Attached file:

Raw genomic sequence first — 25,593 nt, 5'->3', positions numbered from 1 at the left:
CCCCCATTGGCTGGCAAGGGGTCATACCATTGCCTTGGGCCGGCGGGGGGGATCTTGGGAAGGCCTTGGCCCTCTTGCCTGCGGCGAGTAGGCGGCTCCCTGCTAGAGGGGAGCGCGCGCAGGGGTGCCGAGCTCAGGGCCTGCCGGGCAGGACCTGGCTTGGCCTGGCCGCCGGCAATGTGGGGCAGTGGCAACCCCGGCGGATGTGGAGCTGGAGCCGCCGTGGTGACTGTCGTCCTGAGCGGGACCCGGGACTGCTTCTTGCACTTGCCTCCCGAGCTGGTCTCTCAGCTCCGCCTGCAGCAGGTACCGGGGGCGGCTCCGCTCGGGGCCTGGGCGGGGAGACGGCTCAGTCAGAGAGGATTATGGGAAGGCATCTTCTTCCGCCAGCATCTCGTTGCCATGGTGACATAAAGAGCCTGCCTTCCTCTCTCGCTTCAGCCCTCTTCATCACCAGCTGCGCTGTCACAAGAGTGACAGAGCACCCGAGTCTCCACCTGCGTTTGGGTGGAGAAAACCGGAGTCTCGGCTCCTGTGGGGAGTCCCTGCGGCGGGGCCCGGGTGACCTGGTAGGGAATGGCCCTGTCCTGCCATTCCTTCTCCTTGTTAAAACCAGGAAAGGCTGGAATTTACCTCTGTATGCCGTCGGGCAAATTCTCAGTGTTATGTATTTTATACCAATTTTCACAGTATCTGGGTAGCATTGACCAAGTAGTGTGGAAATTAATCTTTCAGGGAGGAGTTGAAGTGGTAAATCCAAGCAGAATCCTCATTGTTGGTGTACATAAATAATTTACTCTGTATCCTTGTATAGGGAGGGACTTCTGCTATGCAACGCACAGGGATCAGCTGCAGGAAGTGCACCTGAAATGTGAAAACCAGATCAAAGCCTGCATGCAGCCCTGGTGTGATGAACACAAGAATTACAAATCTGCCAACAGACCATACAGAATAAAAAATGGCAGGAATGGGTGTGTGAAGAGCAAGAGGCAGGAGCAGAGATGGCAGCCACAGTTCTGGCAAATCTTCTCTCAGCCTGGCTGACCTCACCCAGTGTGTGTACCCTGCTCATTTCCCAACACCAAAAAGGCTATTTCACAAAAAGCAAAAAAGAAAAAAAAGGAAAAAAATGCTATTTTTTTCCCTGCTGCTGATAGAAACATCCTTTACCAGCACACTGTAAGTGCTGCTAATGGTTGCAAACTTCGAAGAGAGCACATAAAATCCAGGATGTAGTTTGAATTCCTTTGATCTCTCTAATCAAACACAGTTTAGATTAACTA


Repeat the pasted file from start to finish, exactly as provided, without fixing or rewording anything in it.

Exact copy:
Raw genomic sequence first — 25,593 nt, 5'->3', positions numbered from 1 at the left:
CCCCCATTGGCTGGCAAGGGGTCATACCATTGCCTTGGGCCGGCGGGGGGGATCTTGGGAAGGCCTTGGCCCTCTTGCCTGCGGCGAGTAGGCGGCTCCCTGCTAGAGGGGAGCGCGCGCAGGGGTGCCGAGCTCAGGGCCTGCCGGGCAGGACCTGGCTTGGCCTGGCCGCCGGCAATGTGGGGCAGTGGCAACCCCGGCGGATGTGGAGCTGGAGCCGCCGTGGTGACTGTCGTCCTGAGCGGGACCCGGGACTGCTTCTTGCACTTGCCTCCCGAGCTGGTCTCTCAGCTCCGCCTGCAGCAGGTACCGGGGGCGGCTCCGCTCGGGGCCTGGGCGGGGAGACGGCTCAGTCAGAGAGGATTATGGGAAGGCATCTTCTTCCGCCAGCATCTCGTTGCCATGGTGACATAAAGAGCCTGCCTTCCTCTCTCGCTTCAGCCCTCTTCATCACCAGCTGCGCTGTCACAAGAGTGACAGAGCACCCGAGTCTCCACCTGCGTTTGGGTGGAGAAAACCGGAGTCTCGGCTCCTGTGGGGAGTCCCTGCGGCGGGGCCCGGGTGACCTGGTAGGGAATGGCCCTGTCCTGCCATTCCTTCTCCTTGTTAAAACCAGGAAAGGCTGGAATTTACCTCTGTATGCCGTCGGGCAAATTCTCAGTGTTATGTATTTTATACCAATTTTCACAGTATCTGGGTAGCATTGACCAAGTAGTGTGGAAATTAATCTTTCAGGGAGGAGTTGAAGTGGTAAATCCAAGCAGAATCCTCATTGTTGGTGTACATAAATAATTTACTCTGTATCCTTGTATAGGGAGGGACTTCTGCTATGCAACGCACAGGGATCAGCTGCAGGAAGTGCACCTGAAATGTGAAAACCAGATCAAAGCCTGCATGCAGCCCTGGTGTGATGAACACAAGAATTACAAATCTGCCAACAGACCATACAGAATAAAAAATGGCAGGAATGGGTGTGTGAAGAGCAAGAGGCAGGAGCAGAGATGGCAGCCACAGTTCTGGCAAATCTTCTCTCAGCCTGGCTGACCTCACCCAGTGTGTGTACCCTGCTCATTTCCCAACACCAAAAAGGCTATTTCACAAAAAGCAAAAAAGAAAAAAAAGGAAAAAAATGCTATTTTTTTCCCTGCTGCTGATAGAAACATCCTTTACCAGCACACTGTAAGTGCTGCTAATGGTTGCAAACTTCGAAGAGAGCACATAAAATCCAGGATGTAGTTTGAATTCCTTTGATCTCTCTAATCAAACACAGTTTAGATTAACTA